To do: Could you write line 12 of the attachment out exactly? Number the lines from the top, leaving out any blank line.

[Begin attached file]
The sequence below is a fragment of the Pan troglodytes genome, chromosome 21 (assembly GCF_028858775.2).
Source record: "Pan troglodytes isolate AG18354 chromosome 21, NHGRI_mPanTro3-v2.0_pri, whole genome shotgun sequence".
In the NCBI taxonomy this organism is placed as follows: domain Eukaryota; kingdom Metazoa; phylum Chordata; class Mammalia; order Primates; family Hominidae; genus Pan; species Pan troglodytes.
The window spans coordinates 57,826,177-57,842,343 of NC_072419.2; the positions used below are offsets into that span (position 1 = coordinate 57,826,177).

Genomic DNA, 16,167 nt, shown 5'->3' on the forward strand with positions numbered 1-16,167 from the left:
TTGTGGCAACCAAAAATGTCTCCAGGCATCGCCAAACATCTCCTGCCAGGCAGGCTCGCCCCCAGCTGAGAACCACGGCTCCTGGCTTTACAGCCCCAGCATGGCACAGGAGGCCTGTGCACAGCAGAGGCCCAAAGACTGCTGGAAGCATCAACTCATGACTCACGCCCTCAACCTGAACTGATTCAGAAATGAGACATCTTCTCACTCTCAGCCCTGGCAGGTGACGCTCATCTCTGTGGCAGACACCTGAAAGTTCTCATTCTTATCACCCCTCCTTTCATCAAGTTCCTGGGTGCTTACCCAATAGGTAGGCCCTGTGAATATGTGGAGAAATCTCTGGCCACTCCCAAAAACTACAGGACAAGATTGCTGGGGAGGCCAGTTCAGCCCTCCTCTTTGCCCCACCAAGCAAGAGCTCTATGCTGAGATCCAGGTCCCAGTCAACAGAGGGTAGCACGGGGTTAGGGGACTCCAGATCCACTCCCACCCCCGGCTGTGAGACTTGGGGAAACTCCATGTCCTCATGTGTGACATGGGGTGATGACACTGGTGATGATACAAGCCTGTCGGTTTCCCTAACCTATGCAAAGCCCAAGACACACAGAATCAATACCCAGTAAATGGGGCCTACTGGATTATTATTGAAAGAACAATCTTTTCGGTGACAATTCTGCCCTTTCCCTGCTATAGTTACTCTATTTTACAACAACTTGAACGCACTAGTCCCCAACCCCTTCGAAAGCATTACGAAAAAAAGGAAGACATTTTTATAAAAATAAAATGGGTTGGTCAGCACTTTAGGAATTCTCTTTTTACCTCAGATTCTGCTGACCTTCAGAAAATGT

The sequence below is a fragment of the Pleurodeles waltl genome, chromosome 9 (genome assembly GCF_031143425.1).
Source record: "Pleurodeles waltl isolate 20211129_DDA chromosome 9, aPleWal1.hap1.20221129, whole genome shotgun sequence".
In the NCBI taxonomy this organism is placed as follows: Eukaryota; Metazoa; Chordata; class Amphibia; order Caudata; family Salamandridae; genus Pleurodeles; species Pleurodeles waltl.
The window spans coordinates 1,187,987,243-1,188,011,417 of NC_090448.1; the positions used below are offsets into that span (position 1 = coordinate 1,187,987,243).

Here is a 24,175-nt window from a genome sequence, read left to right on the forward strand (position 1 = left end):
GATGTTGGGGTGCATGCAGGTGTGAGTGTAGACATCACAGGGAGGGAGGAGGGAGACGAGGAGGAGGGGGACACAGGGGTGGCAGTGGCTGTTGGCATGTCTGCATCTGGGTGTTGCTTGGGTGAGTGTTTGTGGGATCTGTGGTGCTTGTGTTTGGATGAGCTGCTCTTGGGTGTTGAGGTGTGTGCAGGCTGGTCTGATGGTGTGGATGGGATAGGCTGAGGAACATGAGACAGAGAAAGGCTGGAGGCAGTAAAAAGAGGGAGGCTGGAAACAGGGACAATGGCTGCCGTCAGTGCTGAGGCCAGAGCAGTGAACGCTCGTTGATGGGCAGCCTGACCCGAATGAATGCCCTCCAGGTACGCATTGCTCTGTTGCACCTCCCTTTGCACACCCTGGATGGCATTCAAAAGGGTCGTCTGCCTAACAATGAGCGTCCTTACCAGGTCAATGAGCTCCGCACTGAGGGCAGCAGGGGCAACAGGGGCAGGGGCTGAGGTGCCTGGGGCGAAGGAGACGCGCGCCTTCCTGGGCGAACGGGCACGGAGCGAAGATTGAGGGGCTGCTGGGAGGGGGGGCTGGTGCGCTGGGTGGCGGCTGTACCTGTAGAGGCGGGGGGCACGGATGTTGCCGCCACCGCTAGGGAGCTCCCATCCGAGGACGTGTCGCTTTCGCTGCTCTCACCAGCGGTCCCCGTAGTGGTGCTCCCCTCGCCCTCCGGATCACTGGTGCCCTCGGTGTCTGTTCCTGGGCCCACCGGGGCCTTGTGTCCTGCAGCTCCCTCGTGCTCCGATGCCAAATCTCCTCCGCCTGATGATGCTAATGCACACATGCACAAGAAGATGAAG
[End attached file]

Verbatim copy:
GATGTTGGGGTGCATGCAGGTGTGAGTGTAGACATCACAGGGAGGGAGGAGGGAGACGAGGAGGAGGGGGACACAGGGGTGGCAGTGGCTGTTGGCATGTCTGCATCTGGGTGTTGCTTGGGTGAGTGTTTGTGGGATCTGTGGTGCTTGTGTTTGGATGAGCTGCTCTTGGGTGTTGAGGTGTGTGCAGGCTGGTCTGATGGTGTGGATGGGATAGGCTGAGGAACATGAGACAGAGAAAGGCTGGAGGCAGTAAAAAGAGGGAGGCTGGAAACAGGGACAATGGCTGCCGTCAGTGCTGAGGCCAGAGCAGTGAACGCTCGTTGATGGGCAGCCTGACCCGAATGAATGCCCTCCAGGTACGCATTGCTCTGTTGCACCTCCCTTTGCACACCCTGGATGGCATTCAAAAGGGTCGTCTGCCTAACAATGAGCGTCCTTACCAGGTCAATGAGCTCCGCACTGAGGGCAGCAGGGGCAACAGGGGCAGGGGCTGAGGTGCCTGGGGCGAAGGAGACGCGCGCCTTCCTGGGCGAACGGGCACGGAGCGAAGATTGAGGGGCTGCTGGGAGGGGGGGCTGGTGCGCTGGGTGGCGGCTGTACCTGTAGAGGCGGGGGGCACGGATGTTGCCGCCACCGCTAGGGAGCTCCCATCCGAGGACGTGTCGCTTTCGCTGCTCTCACCAGCGGTCCCCGTAGTGGTGCTCCCCTCGCCCTCCGGATCACTGGTGCCCTCGGTGTCTGTTCCTGGGCCCACCGGGGCCTTGTGTCCTGCAGCTCCCTCGTGCTCCGATGCCAAATCTCCTCCGCCTGATGATGCTAATGCACACATGCACAAGAAGATGAAG